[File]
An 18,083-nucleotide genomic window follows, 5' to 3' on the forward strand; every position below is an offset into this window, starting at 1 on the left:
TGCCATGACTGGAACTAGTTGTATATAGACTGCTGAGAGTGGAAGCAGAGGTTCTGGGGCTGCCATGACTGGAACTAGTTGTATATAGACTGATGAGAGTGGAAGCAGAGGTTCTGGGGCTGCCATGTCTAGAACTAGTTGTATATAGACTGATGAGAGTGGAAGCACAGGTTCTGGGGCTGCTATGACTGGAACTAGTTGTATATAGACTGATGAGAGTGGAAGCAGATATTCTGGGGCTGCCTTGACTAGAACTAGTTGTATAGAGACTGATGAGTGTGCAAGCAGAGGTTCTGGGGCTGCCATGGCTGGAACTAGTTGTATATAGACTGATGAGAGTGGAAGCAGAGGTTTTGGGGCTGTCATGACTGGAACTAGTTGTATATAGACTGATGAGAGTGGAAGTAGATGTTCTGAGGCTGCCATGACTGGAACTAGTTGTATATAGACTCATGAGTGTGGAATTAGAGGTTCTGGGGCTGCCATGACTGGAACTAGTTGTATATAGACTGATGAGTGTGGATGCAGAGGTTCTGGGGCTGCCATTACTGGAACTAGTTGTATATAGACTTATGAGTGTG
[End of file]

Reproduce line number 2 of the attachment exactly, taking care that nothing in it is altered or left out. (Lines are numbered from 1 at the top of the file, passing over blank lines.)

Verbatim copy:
TGCCATGACTGGAACTAGTTGTATATAGACTGCTGAGAGTGGAAGCAGAGGTTCTGGGGCTGCCATGACTGGAACTAGTTGTATATAGACTGATGAGAGTGGAAGCAGAGGTTCTGGGGCTGCCATGTCTAGAACTAGTTGTATATAGACTGATGAGAGTGGAAGCACAGGTTCTGGGGCTGCTATGACTGGAACTAGTTGTATATAGACTGATGAGAGTGGAAGCAGATATTCTGGGGCTGCCTTGACTAGAACTAGTTGTATAGAGACTGATGAGTGTGCAAGCAGAGGTTCTGGGGCTGCCATGGCTGGAACTAGTTGTATATAGACTGATGAGAGTGGAAGCAGAGGTTTTGGGGCTGTCATGACTGGAACTAGTTGTATATAGACTGATGAGAGTGGAAGTAGATGTTCTGAGGCTGCCATGACTGGAACTAGTTGTATATAGACTCATGAGTGTGGAATTAGAGGTTCTGGGGCTGCCATGACTGGAACTAGTTGTATATAGACTGATGAGTGTGGATGCAGAGGTTCTGGGGCTGCCATTACTGGAACTAGTTGTATATAGACTTATGAGTGTG